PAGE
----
It was following a more successful weekend in South Wales clubs that Cannon and. Ball decided that they might have attained sufficient general appeal to take the plunge as full-time professionals. Their resignations, says Cannon, saved the long-suffering foreman the trouble of sacking them.
Cannon and Ball still look back in anguish to the night opportunity knocked for them on Hughie Green’s talent programme. ‘We were terrible,’ says Ball. ‘It were the proverbial opportunity flops.’ At the end of their act the clapometer, which registers the audience’s applause, scarcely flickered, he says.
They were learning, however, and there was another TV chance with ‘The Wheeltappers and Shunters Social Club’. Then came what appeared to be their big chance with a projected series of appearances on Bruce Forsyth’s ‘Big Night’, but before they had reached the screen the programme had run into ratings trouble and in the subsequent revamping their contributions had ended up on the cutting room floor.
David Bell, London Weekend’s controller of entertainment, thinks that this was probably the best thing that ever happened to them. ‘It gave them 12 chances of working in a TV studio without anybody ever seeing the results.’ Instead of being exposed to the public gaze, they were able to learn the new business of TV comedy in private, he says.
Another TV misfire for Cannon and Ball came in July 1979, when technicians pulled the plugs on ITV after two shows of their first series. The couple became known among their colleagues as Cannon and Blackout and it was October before the series returned.
The series went out on a Saturday evening while the BBC was screening ‘The Two Ronnies’. ‘It was an awful lot to ask of any act,’ David Bell admits now. ‘Their second series went out on a Friday at 7.30, which was much more sensible.’ And why they did much better, he says like a boxing manager, he planned to protect them from premature pressure until they were weather breakers – the term in the trade for entertainers who keep the viewers indoors even when the sun is shining.
Teaming them up with Sid Green, who wrote for Morecambe and Wise for 10 years, was an astute move, and” their TV success has assured them of house-full signs wherever they appear. As Bell says, ‘It was substantially the same act that they had been doing for years. It’s just that audiences know who they are and it goes four times better.’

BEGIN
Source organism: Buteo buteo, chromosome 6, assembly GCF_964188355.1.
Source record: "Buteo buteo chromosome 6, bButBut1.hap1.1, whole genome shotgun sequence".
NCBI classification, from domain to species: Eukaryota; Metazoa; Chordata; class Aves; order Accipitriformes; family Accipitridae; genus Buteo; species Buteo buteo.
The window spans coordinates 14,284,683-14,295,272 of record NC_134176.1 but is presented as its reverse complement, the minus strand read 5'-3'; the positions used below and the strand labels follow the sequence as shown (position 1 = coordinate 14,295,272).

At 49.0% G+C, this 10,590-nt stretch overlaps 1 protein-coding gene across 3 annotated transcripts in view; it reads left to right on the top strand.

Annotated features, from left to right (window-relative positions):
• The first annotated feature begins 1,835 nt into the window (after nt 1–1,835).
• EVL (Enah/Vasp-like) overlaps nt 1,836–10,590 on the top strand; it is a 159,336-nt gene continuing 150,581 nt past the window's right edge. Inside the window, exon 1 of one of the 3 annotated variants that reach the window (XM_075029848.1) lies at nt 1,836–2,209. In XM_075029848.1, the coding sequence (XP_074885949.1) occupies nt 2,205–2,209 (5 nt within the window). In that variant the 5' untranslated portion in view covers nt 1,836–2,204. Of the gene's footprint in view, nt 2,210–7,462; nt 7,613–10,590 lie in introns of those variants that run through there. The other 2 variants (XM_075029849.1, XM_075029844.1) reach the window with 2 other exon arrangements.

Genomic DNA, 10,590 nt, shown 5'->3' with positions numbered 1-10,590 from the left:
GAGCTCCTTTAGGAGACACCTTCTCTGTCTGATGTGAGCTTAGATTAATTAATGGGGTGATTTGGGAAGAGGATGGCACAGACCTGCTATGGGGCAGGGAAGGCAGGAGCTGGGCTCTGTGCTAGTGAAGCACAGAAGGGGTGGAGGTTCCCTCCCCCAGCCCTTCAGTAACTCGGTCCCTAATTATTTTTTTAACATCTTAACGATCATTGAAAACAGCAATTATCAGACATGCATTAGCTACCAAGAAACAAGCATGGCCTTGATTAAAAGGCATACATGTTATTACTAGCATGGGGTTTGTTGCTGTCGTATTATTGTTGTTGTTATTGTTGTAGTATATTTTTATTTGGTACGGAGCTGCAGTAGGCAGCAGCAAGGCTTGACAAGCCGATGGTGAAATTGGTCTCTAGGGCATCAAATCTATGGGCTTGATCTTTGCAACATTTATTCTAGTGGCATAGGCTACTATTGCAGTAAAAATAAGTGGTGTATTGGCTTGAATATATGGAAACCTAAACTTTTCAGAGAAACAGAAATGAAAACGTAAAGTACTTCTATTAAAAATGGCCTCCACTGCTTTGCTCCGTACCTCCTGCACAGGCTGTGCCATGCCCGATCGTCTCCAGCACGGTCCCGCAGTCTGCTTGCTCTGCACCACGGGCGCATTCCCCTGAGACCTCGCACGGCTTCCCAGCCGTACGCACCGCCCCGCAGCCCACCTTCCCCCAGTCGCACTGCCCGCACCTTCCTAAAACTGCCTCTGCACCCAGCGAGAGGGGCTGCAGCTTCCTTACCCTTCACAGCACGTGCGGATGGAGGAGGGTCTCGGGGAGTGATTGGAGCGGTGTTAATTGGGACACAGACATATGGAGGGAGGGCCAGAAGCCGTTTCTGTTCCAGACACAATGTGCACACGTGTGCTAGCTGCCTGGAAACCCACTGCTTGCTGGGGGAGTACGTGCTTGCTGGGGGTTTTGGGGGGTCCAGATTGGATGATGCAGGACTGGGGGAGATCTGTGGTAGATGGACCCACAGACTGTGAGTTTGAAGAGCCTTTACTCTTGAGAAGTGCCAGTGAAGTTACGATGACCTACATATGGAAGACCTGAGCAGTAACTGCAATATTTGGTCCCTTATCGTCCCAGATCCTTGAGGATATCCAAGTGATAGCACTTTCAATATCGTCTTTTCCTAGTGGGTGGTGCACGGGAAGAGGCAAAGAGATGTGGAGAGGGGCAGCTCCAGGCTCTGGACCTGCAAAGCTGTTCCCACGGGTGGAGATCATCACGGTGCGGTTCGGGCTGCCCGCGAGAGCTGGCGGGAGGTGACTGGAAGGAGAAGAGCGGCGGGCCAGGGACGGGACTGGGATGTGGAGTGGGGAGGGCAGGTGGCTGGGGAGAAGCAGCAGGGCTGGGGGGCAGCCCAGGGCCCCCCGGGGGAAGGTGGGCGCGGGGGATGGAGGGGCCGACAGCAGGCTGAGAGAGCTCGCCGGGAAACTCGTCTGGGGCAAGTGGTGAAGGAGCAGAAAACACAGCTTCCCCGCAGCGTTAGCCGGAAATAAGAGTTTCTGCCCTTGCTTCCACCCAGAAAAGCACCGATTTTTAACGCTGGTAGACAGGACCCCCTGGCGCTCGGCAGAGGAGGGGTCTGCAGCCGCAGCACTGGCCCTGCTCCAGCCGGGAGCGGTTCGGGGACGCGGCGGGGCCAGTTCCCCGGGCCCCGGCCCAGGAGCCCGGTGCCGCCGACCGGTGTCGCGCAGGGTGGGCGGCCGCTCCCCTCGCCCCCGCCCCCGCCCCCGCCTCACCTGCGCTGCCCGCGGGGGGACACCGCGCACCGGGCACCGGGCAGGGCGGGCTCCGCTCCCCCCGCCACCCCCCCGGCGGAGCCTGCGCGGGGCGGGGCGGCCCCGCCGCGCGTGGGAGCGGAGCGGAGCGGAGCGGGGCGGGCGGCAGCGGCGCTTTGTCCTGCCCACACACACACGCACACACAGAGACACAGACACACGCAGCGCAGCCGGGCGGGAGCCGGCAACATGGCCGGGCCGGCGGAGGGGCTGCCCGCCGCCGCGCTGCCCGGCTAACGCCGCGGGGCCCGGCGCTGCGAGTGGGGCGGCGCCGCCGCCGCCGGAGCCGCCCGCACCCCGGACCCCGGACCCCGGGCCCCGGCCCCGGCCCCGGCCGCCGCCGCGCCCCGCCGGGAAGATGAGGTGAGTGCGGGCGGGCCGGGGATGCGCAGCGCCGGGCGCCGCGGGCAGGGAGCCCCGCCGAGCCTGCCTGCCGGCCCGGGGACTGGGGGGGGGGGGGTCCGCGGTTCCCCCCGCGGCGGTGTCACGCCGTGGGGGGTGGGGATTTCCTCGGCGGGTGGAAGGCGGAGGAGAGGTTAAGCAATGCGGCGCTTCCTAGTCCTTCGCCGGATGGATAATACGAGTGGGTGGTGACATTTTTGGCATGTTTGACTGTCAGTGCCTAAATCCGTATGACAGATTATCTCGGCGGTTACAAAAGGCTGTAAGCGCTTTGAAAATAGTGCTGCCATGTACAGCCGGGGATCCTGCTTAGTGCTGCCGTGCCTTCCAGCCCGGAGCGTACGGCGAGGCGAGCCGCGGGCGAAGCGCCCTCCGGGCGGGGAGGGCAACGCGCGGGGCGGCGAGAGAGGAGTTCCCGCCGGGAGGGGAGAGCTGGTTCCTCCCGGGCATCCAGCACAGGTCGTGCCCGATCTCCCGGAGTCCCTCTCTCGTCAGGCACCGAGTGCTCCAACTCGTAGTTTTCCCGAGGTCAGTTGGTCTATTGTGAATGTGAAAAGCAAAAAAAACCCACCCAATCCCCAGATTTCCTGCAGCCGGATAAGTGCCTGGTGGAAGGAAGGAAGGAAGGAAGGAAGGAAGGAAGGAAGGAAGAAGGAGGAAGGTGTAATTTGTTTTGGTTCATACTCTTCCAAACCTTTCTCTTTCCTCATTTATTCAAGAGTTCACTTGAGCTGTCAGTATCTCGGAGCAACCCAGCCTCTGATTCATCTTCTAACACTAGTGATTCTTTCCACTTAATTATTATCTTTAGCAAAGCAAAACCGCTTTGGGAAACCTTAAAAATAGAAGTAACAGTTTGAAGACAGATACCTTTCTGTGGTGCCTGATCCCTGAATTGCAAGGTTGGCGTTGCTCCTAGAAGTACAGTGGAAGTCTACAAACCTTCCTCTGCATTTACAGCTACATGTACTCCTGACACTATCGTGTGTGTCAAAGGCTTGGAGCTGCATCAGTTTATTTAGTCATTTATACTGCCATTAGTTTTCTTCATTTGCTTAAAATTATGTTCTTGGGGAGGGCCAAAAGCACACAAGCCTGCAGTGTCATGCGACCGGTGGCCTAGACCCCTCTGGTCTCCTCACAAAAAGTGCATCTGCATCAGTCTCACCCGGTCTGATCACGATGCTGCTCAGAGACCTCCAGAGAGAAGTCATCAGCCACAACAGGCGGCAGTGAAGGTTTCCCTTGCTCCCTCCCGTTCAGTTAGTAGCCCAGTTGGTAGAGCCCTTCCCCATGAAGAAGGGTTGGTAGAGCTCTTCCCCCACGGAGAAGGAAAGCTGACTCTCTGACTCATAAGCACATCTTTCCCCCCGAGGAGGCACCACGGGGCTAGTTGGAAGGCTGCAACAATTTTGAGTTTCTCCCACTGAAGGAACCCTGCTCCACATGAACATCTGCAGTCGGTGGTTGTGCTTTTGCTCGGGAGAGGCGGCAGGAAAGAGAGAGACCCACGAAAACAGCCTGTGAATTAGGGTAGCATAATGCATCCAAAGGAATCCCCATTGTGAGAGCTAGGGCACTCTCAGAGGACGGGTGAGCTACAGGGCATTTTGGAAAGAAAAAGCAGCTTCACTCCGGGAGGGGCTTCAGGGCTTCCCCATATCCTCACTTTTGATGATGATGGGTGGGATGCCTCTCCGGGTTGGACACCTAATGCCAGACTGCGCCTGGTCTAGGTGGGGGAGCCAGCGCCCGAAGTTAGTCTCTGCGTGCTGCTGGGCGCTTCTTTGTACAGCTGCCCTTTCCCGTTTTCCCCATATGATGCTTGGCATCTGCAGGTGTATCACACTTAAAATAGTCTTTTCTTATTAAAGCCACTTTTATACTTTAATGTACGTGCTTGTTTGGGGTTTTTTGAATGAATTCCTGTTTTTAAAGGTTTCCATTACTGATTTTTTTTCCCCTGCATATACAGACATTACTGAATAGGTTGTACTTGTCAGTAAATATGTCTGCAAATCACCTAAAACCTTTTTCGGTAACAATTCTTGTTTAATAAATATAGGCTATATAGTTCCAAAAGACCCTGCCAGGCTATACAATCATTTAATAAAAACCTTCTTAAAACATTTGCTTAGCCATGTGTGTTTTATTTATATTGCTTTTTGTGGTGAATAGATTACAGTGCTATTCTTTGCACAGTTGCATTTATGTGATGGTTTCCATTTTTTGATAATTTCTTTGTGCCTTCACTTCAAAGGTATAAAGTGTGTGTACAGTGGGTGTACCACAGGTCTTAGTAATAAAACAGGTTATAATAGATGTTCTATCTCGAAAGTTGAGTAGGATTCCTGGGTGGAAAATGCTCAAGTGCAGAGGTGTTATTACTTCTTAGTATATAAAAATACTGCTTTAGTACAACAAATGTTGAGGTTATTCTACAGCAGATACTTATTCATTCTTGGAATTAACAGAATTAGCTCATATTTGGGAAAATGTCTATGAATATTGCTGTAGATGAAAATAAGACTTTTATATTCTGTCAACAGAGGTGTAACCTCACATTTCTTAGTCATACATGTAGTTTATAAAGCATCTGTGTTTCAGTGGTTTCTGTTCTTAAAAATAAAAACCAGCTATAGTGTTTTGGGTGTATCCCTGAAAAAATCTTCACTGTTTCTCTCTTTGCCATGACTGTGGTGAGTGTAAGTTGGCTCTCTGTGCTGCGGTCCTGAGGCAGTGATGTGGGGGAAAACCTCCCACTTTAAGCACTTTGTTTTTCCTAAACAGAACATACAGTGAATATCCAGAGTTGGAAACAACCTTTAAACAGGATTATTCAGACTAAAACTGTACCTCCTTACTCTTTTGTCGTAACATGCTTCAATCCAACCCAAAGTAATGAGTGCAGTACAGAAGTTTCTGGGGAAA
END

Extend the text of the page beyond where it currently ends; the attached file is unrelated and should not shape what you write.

Knowing for themselves just who they are has not always been that easy for Cannon and Ball. They spent years searching for the correct roles to play. They experimented with outlandish costumes but it did not work out, says Ball. They scoured Oxfam shops for the scruffy suit he now wears. ‘When we found it and brought it back to the digs the bloody thing were six inches too big round the belly.’ So he went out and bought the pair of braces that are now his trademark and are sold to fans at £2 ? 50 a pair. The catchphrase ‘Rock on, Tommy’ also emerged naturally one night while his partner was singing. Now when fans recognise them in the street they chant it like a password entitling them to membership of some secret society.
Cannon and Ball agree that the characters they were seeking all those years were their own. ‘What we are now is ourselves,’ says Ball. ‘And that’s the hardest thing to play.’ It took them a long time, but now when they go out on stage they are just two mates on a night out and that comes across to audiences.
After 18 years in double harness their relationship is like a marriage, Cannon says unsentimentally. ‘I want a divorce,’ snaps Ball. ‘A marriage becomes companionship,’ says Cannon, ignoring the interruption. ‘You reach a point, as in a marriage, where the arguments become less and less, and we’ve reached that point.’
Coming after so many nights in pubs, clubs and theatres, their overnight success seems to them almost unreal – rather like winning the pools, says Cannon, who recently presented a pools cheque for more than £60,000 to an elderly couple who also hadn’t a clue what had happened to them.
Of course, the money is nice. There is talk about holidays in the West Indies. Cannon runs a large Mercedes and Ball’s pride and joy is a Chevrolet Caprice with better air conditioning than many of the theatres they have played. But, says Ball, in a strange way he does not feel as if the money is really their own. ‘Well, me and Tommy are a limited company and that’s like a third person who really owns it.’
Being able to book separate rooms in a nice hotel is a pleasant change after 18 years in digs. Once in Scotland they discovered they were to sleep eight to a room. They retrieved their bags and crept out, says Cannon. Recently, when they arrived at the Royal Bath Hotel in Bournemouth, the receptionist recognised them and there was someone to carry their bags.
The burden of making people laugh; remains on them, however, and, according to old hand Eric Morecambe, they have the hardest part to come. Which, remembering all those pubs and clubs, must be a pretty daunting thought.
‘I like them because they emanate a lot of warmth,’ says Morecambe. ‘Bobby Ball has a lot of heart and Tommy Cannon isn’t just a straight man. Another five years will establish them in a big way.’